Debido al gran cambio en la morfología del órgano vomeronasal (OVN), se estudiaron las características histomorfológicas en la Scincella tsinlingensis por microscopías de luz y electrónica. Los resultados indicaron que el OVN de S. tsinlingensis se localizaba en la base de la cavidad nasal y consistía en un cuerpo como hongo situado anteroventralmente y un epitelio sensorial (ES) situado dorso caudamente. El ES estaba compuesto de células de soporte, células receptoras y células basales, y las células de soporte contenían gránulos secretores cerca de la membrana superficial. En gran parte de la mayoría de las células receptoras se observó una forma irregular con largas extensiones citoplasmáticas, caracterizadas por microtúbulos, vesículas y mitocondrias. Las células basales con extensiones citoplasmáticas también tenían forma irregular y algunas parecían tener una mayor densidad de electrones. Los haces gruesos nerviosos se encontraron en el área dorsomedial del OVN, la superficie del cuerpo de estaba compuesto de epitelio no sensorial y consistía de células ciliadas y basales, sin células caliciformes. Las células epiteliales estaban dispuestas de manera irregular, con muchos cilios y microvellosidades distribuidas en su superficie libre. Las células en la capa basal eran escasas y de forma circular irregular. Tomados en conjunto, los resultados indicaron que la estructura fina del OVN en S. tsinlingensis era similar a otras especies de scincomorpha.


Assuntos
Animais , Órgão Vomeronasal/anatomia & histologia , Lagartos/anatomia & histologia , Microscopia Eletrônica de Varredura , Órgão Vomeronasal/ultraestrutura , Microscopia Eletrônica de Transmissão
11.
PLoS One ; 15(5): e0233221, 2020.
Artigo em Inglês | MEDLINE | ID: mdl-32433700

RESUMO

Conspicuous coloration is an important subject in social communication and animal behavior, and it can provide valuable insight into the role of visual signals in social selection. However, animal coloration can be plastic and affected by abiotic factors such as temperature, making its quantification problematic. In such cases, careful consideration is required so that metric choices are consistent across environments and least sensitive to abiotic factors. A detailed assessment of plastic trait in response to environmental conditions could help identify more robust methods for quantifying color. Temperature affects sexual ornamentation of eastern fence lizards, Sceloporus undulatus, with ventral coloration shifting from green to blue hues as temperatures rise, making the calculation of saturation (color purity) difficult under conditions where temperatures vary. We aimed to characterize how abiotic factors influence phenotypic expression and to identify a metric for quantifying animal color that is either independent from temperature (ideally) or best conserves individual's ranks. We compared the rates of change in saturation across two temperature treatments using seven metrics: three that are based on fixed spectral ranges (with two of them designed by us specifically for this system) and three that track the expressed hue (with one of them designed by us to circumvent spurious results in unornamented individuals). We also applied a lizard visual sensitivity model to understand how temperature-induced color changes may be perceived by conspecifics. We show that the rate of change in saturation between two temperatures is inconsistent across individuals, increasing at a higher rate in individuals with higher baseline saturation at lower temperatures. In addition, the relative color rank of individuals in a population varies with the temperature standardized by the investigator, but more so for some metrics than others. While we were unable to completely eliminate the effect of temperature, current tools for quantifying color allowed us to use spectral data to estimate saturation in a variety of ways and to largely preserve saturation ranks of individuals across temperatures while avoiding erroneous color scores. We describe our approaches and suggest best-practices for quantifying and interpreting color, particularly in cases where color changes in response to environmental factors.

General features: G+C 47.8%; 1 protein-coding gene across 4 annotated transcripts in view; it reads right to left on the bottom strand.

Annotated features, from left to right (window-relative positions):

Assuntos
Lagartos/fisiologia , Animais , Cor , Meio Ambiente , Feminino , Genitália/anatomia & histologia , Genitália/fisiologia , Lagartos/anatomia & histologia , Masculino , Caracteres Sexuais , Pigmentação da Pele/fisiologia , Temperatura
12.
Proc Biol Sci ; 287(1926): 20200123, 2020 05 13.
Artigo em Inglês | MEDLINE | ID: mdl-32370666

RESUMO